Richard Martin Willstätter
As a boy, Willstätter proved to be a gifted student and tried to attend the best schools in Germany. But since he was a Jew, he was denied admission and was forced to attend public school. After graduation he entered the University of Munich, where he established himself in the scientific community.
He studied the structure of cocaine, the subject of his 1894 doctoral thesis, and analyzed and synthesized such similar plant extracts as atropine and tropine. One of his teachers greatly disapproved of this line of work, and Willstätter soon turned his attention to quinone chemicals, which are the basis for many dyes, including aniline black. After spending several years as a research assistant in Germany, Willstätter joined the teaching staff of the University of Zurich as a professor in 1905. He became intrigued by chlorophyll and other pigments because of their extreme complexity and their intimate role in plant and animal life. To study these pigments, Willstätter revived the technique of chromatography , which had been introduced by Mikhail Tsvett (1872–1920) in 1906.
Before Willstätter began studying chlorophyll , scientists thought that each different shade of green in plants was created by a unique chlorophyll molecule. Working with the dried leaves from more than two hundred plants, Willstätter showed that there are two major types of chlorophyll found in land plants—the blue-green, or a type, and the yellow-green, or b type. Willstätter also discovered a similarity between chlorophyll and hemoglobin—the red pigment that carries oxygen through blood. Both chlorophyll and hemoglobin contain a ring-like structure surrounding a single atom, but chlorophyll contains a magnesium atom, while the hemoglobin molecule holds an atom of iron. This discovery was the first clue to magnesium's importance as a plant nutrient. Since then, agricultural fertilizers for magnesium-deficient soils have greatly increased crop yields. Willstätter also studied the chemistry of nongreen plant pigments, which give flowers and fruits their bright colors. As a result of Willstätter's research on plant pigments, he was awarded the Nobel Prize in chemistry in 1915.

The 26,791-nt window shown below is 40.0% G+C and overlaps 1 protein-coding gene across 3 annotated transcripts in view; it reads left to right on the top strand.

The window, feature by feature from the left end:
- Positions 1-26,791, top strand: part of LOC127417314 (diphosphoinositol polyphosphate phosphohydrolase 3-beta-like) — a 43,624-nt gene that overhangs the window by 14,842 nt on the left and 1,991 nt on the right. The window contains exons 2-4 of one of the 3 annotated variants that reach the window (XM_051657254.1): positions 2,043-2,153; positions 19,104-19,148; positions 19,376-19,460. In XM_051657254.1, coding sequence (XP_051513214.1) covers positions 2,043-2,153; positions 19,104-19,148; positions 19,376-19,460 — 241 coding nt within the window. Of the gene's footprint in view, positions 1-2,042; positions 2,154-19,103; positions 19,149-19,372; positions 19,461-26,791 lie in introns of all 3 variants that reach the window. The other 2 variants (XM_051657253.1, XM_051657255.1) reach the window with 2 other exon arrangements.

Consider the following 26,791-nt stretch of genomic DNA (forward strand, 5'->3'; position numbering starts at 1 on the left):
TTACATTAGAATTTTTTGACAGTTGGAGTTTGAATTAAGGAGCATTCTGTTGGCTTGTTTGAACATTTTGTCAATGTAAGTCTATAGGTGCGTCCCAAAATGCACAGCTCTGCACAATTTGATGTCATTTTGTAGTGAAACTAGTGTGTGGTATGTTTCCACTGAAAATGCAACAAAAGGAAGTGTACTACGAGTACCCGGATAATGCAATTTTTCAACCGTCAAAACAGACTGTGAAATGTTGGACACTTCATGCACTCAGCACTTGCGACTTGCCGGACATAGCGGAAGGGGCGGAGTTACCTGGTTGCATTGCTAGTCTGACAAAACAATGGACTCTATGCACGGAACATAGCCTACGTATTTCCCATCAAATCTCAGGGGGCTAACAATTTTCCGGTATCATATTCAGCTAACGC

In 1911 Willstätter had returned to Germany where his work was interrupted by World War I. His friend Fritz Haber (1868–1934) convinced him to help design an effective gas mask for German troops. In 1916 he succeeded his mentor Adolf von Baeyer as chemistry professor at the University of Munich, where he became interested in enzymes , a class of biological catalysts . Although he succeeded in obtaining pure enzyme samples, he tried to prove, incorrectly, that enzymes were not proteins.
In 1925 prejudice again interfered with Willstätter's career. When his university rejected a qualified Jewish scientist for a professorship, Willstätter resigned in protest. Willstätter was offered many industrial and university positions outside of Germany, but he preferred to live in Germany. He was forced into hiding when the Nazis targeted him for arrest. He was caught when he tried to escape to Switzerland, but was turned over to the Swiss authorities. Willstätter died in Switzerland in 1942.